Multi Jet Fusion is one kind of powder bed fusion industrial 3D printing technology. Parts are created by thermally fusing (or sintering) polymer powder particles layer by layer. The materials used are granular thermoplastic polymers (typically Nylon).

MJF can create functional prototyping with high dimensional accuracy, smooth surfaces, and free-form geometry. Changing the type or concentration of the fusing agent can give a part varying material characteristic. The MJF lead time is very short.

MJF Part

PJET

PolyJet works by spraying layers of photopolymer resin that are then cured one by one with ultraviolet light. The layers are very thin allowing quality resolution. It has excellent resolution (up to 0.016 mm), smooth surfaces, a wide choice of materials and colours for a relatively low cost and printing time. It can print multi-material and multi-color prototypes.

3D Printing Works

How Does 3D Printing Work?

3D Printing create an object by laying down successive layers of material until the object is created. Each of these layers is a thinly sliced cross-section of the object. When compared to traditional production methods, 3D printing allows you to create complicated shapes with less material.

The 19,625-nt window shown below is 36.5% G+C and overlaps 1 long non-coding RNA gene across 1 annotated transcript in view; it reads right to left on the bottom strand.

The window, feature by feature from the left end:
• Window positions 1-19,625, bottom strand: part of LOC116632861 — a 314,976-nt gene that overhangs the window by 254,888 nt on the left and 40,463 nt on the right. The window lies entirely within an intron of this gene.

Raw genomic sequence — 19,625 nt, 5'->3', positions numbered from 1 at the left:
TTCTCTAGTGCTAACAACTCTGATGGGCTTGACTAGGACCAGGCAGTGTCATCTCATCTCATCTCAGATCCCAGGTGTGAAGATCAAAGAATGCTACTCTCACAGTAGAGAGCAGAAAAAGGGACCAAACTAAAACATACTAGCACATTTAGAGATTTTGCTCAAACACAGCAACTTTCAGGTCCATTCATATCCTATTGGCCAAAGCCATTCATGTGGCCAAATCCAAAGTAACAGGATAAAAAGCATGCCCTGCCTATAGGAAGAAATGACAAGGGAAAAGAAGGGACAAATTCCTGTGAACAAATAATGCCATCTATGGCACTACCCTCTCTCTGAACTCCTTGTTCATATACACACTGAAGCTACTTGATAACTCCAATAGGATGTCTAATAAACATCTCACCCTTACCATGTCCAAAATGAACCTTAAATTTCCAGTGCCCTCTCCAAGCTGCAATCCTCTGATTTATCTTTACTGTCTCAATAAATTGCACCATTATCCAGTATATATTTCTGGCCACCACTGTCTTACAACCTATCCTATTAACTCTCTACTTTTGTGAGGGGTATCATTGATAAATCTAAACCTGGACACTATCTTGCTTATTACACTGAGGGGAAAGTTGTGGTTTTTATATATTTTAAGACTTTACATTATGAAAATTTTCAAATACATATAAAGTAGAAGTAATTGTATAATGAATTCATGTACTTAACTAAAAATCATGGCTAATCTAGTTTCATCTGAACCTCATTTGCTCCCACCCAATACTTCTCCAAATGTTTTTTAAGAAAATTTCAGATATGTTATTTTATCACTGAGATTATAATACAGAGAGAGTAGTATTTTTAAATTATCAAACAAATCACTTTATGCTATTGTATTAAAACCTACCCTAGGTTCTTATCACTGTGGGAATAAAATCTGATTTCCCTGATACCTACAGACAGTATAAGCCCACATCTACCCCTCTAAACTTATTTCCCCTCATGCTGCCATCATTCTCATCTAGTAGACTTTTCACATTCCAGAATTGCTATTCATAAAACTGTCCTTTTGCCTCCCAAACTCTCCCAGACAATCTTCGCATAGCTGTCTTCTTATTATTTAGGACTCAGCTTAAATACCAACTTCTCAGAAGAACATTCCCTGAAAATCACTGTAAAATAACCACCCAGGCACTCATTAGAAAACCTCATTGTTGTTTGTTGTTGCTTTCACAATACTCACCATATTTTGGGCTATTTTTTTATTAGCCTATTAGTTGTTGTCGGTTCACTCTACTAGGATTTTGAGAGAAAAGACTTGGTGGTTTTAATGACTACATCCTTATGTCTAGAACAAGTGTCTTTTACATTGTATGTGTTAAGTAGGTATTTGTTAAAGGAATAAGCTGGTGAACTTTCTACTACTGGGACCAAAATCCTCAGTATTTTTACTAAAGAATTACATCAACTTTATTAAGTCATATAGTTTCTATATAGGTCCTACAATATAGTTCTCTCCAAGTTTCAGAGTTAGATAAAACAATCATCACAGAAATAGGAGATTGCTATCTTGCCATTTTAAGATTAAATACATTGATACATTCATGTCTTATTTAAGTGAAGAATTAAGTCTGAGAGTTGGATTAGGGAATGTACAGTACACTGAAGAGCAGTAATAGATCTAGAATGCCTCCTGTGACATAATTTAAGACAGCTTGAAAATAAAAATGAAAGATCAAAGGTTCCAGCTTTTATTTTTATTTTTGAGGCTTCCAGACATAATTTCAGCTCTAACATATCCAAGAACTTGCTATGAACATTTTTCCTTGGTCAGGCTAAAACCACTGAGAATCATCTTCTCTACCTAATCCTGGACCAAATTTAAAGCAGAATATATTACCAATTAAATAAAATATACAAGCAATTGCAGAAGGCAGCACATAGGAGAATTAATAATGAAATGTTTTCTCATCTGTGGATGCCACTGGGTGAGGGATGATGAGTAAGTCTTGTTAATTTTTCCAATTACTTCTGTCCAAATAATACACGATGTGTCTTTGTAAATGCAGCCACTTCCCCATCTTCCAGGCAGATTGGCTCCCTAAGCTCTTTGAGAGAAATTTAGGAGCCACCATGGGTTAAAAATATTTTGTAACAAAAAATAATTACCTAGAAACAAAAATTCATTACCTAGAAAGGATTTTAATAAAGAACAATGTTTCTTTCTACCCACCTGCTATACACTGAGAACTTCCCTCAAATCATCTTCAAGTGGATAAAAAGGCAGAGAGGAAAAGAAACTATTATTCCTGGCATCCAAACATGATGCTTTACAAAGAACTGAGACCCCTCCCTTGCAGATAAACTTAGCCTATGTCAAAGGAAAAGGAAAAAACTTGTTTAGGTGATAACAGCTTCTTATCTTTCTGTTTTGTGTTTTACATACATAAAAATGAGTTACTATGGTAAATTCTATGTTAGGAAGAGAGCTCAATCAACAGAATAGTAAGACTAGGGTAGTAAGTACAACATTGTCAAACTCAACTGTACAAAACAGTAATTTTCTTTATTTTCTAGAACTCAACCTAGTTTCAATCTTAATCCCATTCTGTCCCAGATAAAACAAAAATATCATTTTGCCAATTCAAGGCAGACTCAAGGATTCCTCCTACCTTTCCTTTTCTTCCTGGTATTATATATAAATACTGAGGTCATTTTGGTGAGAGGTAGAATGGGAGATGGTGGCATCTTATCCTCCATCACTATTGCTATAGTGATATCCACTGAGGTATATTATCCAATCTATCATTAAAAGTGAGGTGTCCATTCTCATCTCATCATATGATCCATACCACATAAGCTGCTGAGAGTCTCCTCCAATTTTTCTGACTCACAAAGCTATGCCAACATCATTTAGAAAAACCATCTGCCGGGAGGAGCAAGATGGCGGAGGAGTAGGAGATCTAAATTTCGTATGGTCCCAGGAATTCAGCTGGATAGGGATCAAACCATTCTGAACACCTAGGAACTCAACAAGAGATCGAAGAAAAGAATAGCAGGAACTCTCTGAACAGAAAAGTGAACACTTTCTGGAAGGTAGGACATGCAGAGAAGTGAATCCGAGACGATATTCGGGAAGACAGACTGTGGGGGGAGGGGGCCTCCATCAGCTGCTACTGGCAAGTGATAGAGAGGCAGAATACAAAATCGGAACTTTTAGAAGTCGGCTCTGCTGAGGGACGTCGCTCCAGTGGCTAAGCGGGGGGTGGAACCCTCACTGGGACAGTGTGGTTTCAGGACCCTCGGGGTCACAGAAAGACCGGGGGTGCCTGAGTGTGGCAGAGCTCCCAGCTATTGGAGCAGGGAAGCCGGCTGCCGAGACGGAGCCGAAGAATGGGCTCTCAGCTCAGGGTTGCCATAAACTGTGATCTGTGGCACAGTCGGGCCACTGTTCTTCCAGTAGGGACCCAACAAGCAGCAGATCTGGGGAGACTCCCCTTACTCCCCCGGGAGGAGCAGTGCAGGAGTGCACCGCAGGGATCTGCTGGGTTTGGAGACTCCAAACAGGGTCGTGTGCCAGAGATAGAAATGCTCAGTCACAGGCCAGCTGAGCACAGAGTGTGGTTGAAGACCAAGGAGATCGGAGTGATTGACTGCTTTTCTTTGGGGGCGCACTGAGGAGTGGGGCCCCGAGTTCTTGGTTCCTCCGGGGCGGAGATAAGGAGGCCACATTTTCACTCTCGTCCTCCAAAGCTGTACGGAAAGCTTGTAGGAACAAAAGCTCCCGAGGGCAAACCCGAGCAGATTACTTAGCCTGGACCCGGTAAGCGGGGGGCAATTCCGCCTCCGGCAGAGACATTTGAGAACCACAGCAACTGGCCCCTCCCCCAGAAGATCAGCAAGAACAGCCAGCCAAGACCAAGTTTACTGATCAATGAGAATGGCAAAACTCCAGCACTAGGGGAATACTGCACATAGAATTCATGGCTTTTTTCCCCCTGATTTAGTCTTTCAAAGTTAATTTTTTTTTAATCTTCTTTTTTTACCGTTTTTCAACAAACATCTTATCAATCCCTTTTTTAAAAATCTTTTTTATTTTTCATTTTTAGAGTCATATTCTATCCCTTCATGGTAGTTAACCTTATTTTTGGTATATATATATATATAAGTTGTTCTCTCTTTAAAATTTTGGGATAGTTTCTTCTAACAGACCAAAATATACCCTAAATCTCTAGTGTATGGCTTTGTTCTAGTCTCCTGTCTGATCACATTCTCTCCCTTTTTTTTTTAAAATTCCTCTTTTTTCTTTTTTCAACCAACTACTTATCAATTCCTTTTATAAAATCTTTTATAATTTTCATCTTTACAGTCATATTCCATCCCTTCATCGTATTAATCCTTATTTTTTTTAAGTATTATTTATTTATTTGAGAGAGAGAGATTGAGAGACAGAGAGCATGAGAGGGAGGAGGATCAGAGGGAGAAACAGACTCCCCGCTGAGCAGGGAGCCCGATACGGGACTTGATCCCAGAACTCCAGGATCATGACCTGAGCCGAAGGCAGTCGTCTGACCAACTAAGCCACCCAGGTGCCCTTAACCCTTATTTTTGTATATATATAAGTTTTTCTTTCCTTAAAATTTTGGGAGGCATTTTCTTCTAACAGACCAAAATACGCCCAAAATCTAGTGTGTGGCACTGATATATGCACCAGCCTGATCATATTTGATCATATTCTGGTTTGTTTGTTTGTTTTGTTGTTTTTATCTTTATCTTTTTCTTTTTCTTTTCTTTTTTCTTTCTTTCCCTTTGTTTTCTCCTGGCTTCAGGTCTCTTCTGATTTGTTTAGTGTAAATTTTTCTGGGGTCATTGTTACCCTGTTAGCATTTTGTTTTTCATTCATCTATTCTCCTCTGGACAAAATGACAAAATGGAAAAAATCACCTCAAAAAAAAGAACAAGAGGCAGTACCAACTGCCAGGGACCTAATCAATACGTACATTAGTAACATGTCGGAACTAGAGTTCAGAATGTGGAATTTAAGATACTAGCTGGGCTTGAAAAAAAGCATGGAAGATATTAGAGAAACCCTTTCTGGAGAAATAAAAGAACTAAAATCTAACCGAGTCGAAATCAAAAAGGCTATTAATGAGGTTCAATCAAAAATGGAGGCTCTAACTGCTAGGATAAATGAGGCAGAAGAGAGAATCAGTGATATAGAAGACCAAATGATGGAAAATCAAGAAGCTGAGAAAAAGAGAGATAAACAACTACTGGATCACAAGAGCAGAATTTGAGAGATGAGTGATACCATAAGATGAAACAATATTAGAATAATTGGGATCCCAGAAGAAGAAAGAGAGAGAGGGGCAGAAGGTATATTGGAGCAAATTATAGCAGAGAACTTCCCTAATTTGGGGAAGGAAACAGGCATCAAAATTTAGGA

how does 3D printing work

Advantages of 3D Printing

Cost-Effective

It is a cost-effective manufacturing process for rapid prototyping, because 3D printing does not require tooling and wastes no material.

Quick

Parts can be printed immediately once they have been designed with CAD files, with no need to wait for setup.

Flexibility

Whenever a problem arises during the printing process, it can be corrected without replacing the tooling.

Geometries

It can make complex geometries and precise internal features that cannot be made with traditional machining.

Application of 3D Printing

3D printing is being used in almost all industries, including:

  •  industrial products (manufacturing tools, prototypes, functional end-use parts)
  • consumer products (eyewear, footwear, design, furniture)
  •  dental products
  • medical
  • architectural scale models & maquettes
  • reconstructing fossils
  • automotive parts
  • replicating ancient artefacts
  • reconstructing evidence in forensic pathology
  • movie props

Common Materials for 3D Printing

There is a wide range of materials used for 3D Printing. The most often used are listed below.

Materials for 3D Printing
  • Nylon
  • ABS
  • Resin
  • PLA (Polylactic Acid)
  • Stainless steel
  • Titanium
  • Ceramics
  • PET/PETG
  • HIPS (High Impact Polystyrene)
  • Gold and silver

Each material has its own unique features, strengths and weaknesses. Moreover, there are important factors such as material type, texture, cost, etc. that must be taken into account in order to avoid mistakes in 3d printing.

Contact us or click here to learn more information to choose the suitable material for your project.

3D Printing Tolerances

The tolerance for 3D printing is typically +/- 0.5mm. It is, however, very reliant on the geometry of the printed part. More guidelines for designing 3D printing can be found here.

In circumstances when both 3D printing and traditional machining are feasible solutions, RpProto’s expert engineer team can assist you in comparing the two. You’ll be able to compare not only price differences, but also performance, weight savings, and turnaround times for your projects.